I put power and oh depending on the ride maybe ride length,
depending on things like that.
Now the reason that I'm using this
instead of my watch is because it's just
so much nicer to be able to mount that,
look down and have a nice big screen.
It's kind of like the cycling standard.
Whether you using this or,
Gracie, what're you eating?
Whether you're using this or another bike computer,
you need a head unit if you're going to start
using a bunch of metrics when you start cycling.
Now, to save yourself some money
what a lot of people end up doing
then they first end up getting that metrics and the data
on their bike, is they use their watch.
So if in the case that lets say,
I've hopped on the bike last summer,
and this has been dead,
well I have the watch paired to the power meter,
paired to the heart rate monitor,
paired to the cadence
and I just store everything there,
keep it off to the side and not really look at it
but if you want to look at it,
there's a lot of mounts that you can get
to end up mounting that watch,
this watch, whatever watch you have on there.
So it's not like the watch itself is the specific thing
that I'm using, it's the power meter,
it's the cadence meter,
it's the heart rate monitor,
it is all of the peripheral devices
and this is just a way to display it
and capture all the data.
Notice that I'm not saying this is a critical watch.
You're gonna see that in another form in a second
when we talk about running over here.
So when we start getting into running
there are a few metrics that I've started
looking at depending on what type of run I'm doing.
If I am doing base mileage in the off season,
in the base building season,
at the start of the year,
I end up doing a lot of that training by heart rate.
So I use the Wahoo ticker as a chest heart rate monitor,
because what I find is that
even though this has wrist heart rate sensing
what that little flashy light that I showed you,
it's not very accurate,
when you start moving around a lot,
when you start sweating a lot,
this very accurate,
this might be as much as 30 beats off a minute.
So not a really big fan of it.
But, I will use this heart rate monitor
to capture the heart rate
and then I will stream that and display it here.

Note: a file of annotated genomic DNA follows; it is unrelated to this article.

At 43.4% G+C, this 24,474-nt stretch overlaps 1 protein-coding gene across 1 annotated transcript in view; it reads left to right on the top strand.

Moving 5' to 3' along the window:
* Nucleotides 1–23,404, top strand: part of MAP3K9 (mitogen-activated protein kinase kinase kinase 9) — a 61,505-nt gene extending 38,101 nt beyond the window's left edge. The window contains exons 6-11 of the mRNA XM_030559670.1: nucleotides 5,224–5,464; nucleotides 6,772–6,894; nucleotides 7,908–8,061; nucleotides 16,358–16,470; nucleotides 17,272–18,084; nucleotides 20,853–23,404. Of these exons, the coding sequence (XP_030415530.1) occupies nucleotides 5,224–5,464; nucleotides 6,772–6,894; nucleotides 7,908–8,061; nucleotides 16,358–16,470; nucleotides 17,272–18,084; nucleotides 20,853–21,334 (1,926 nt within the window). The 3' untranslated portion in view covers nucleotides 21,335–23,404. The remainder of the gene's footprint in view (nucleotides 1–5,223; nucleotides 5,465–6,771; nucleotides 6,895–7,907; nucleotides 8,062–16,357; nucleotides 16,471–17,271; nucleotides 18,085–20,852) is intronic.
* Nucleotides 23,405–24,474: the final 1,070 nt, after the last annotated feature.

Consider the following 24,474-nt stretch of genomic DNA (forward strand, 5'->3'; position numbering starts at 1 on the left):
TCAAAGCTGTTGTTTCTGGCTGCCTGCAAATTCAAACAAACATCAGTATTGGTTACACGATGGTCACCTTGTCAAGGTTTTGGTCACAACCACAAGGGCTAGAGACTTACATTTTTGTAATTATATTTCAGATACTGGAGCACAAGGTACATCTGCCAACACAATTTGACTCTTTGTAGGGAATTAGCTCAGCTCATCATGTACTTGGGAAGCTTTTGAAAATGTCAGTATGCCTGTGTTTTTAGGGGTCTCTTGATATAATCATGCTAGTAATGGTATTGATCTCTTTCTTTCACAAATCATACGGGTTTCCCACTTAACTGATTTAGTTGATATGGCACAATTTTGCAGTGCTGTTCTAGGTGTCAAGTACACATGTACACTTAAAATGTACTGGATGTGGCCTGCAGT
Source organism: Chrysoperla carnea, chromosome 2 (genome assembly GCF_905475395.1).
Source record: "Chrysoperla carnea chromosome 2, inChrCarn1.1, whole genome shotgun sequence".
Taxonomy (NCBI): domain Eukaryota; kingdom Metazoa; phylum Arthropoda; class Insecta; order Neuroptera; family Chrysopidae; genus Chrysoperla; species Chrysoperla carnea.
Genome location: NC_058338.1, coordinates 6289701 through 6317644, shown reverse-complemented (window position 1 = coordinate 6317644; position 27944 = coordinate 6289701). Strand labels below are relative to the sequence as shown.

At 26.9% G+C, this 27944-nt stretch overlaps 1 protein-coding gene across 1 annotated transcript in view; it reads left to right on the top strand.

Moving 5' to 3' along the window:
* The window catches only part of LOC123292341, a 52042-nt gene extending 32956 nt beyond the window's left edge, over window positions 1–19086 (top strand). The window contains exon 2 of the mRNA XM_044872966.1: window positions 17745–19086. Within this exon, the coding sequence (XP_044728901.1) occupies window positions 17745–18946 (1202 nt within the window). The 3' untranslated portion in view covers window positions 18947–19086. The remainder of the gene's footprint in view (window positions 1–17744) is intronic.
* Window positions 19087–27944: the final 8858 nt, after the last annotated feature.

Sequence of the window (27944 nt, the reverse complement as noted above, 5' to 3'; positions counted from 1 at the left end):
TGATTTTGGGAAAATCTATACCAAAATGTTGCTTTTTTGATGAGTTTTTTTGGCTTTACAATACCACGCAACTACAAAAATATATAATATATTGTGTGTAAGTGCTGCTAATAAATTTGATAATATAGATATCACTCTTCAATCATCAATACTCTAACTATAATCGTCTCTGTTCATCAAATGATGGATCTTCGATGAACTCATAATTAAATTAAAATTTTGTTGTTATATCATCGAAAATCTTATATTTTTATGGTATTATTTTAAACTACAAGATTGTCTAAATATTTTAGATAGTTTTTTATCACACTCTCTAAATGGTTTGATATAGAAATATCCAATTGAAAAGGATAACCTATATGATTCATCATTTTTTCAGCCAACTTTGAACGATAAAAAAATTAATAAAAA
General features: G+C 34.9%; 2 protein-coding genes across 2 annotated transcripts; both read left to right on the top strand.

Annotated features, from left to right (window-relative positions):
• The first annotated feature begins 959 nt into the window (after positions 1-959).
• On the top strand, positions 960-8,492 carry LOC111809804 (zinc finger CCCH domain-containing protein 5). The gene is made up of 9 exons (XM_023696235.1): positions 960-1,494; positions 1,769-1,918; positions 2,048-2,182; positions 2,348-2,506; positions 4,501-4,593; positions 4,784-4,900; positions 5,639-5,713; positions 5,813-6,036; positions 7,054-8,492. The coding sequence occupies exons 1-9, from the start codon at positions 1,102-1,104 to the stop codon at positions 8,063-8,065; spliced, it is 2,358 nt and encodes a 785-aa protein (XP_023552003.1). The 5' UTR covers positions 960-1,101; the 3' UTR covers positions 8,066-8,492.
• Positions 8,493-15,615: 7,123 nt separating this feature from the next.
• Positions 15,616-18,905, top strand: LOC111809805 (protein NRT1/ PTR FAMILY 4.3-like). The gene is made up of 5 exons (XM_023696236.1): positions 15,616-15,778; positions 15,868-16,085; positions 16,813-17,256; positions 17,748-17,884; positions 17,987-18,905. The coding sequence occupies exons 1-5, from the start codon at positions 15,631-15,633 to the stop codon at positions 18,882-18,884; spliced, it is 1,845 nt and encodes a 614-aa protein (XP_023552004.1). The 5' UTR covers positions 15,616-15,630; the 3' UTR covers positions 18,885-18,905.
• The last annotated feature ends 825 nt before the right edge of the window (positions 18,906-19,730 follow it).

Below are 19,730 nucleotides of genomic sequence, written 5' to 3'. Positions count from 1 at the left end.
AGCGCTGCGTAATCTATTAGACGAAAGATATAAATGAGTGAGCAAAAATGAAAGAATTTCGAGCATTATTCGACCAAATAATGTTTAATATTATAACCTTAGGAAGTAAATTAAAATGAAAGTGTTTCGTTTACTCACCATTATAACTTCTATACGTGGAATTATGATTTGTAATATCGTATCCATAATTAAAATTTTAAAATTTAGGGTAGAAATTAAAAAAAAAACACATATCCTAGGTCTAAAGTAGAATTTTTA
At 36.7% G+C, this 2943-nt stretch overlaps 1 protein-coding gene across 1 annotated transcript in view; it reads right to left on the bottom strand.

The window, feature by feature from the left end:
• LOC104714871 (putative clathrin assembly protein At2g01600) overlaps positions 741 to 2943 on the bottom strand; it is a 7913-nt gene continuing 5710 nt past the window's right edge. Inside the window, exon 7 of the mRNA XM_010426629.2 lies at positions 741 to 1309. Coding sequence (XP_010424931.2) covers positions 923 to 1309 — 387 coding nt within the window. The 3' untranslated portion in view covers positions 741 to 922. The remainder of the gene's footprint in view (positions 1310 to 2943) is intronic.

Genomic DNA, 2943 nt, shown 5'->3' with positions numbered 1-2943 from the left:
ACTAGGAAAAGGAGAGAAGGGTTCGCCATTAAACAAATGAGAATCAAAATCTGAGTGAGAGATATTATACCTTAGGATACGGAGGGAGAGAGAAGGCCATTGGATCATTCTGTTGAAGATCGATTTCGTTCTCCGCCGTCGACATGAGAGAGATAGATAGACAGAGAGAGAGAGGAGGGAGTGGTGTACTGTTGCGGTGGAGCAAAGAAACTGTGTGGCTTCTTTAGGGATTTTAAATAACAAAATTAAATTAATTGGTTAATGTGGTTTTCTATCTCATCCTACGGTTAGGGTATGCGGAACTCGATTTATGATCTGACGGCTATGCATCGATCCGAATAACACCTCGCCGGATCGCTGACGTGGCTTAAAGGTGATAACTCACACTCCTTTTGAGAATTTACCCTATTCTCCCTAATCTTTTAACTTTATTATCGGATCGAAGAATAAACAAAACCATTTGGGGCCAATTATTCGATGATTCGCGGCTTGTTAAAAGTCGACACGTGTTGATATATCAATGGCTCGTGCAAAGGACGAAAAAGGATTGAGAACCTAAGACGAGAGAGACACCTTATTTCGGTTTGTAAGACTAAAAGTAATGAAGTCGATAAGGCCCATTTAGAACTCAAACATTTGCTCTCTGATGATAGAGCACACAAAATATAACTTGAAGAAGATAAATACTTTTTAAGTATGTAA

When I start introducing little bursts of speed
in the base building phase of the season
I am not really looking at pace.
I start by long runs,
just kind of fastest average without a
significant drop off,
so I start feeling that out.
So I'm not really looking at my watch for that.
When I'm doing track efforts,
I am looking at splits,
so all I need is time.
I don't need this to tell me that I'm running
at a 330 per kilometer pace.
I'm just looking for a split
and I'm doing it on a track or a treadmill
where everything's measured,
so again, this is not really very critical.
At the time that this does become critical with power
is right now.
Right before the races start happening
in the course of the year,
I want to start dialing in race pace.
So if I'm going to run outside,
I will display my pace per kilometer.
If I'm running inside
I'm going to use the stride power meter
for the foot pod
because it is more accurate,
like way more accurate than the treadmill pace detection
on this or the treadmills actual pacer.
So I will stream the pace from that to that.
So notice again that I'm not really using this
as the critical device.
Which is why when people ask me
what watch do you recommend,
I don't really even answer,
because it's kind of just personal preference.
Let's wrap this up.
So notice that really the critical aspect of
what watch I've chosen really has nothing to do
with the actual workouts.
As far as workouts go,
essentially I just want a little bit of time function,
and I want it to be able to pick up pace,
sometimes but not all the time,
and I want it to be able to connect to the peripheral.
So that's the bigger thing.
Do you guys want to come up?
I know this isn't your side but you can do it.
So instead of stressing out about what watch you get,
think about what you want to have as far a peripherals
in your training.
Are you going to be using a power meter?
Are you going to be using a foot pod?
Are you going to be doing a lot of track running
and just need splits?
Are you going to be training by heart rate?
All of these things matter a lot more
than what watch you get.
From the watch standpoint,
it really doesn't matter.
However, I will put affiliate links
in the description below to 3 watches that I would
recommend at a beginner, an intermediate and
a high, premium price point.
And I'm going or recommend those watches based off of
their interaction with other devices.
Not this watch itself is a great watch.
I'll be looking at value,
and I'll look at how is it going to fit with all the rest
of the training that I would recommend.
So it's less about recommending the watch
and it's more about recommending what training I would do.
I'm sorry but this isn't the answer I sure a lot of you
want which is like this is the best watch
or that is the best watch,
or Suunto is better than Garmin,
or Garmin is better than I don't know,
for all that stuff go check out DC Rainmaker.
He compares all the features of everything.
I am more about the training.
And from the aspect of training,
this is basically just a screen.
Check out these affiliate links in the description below
if you are interested in getting a watch.
But don't stress up about it.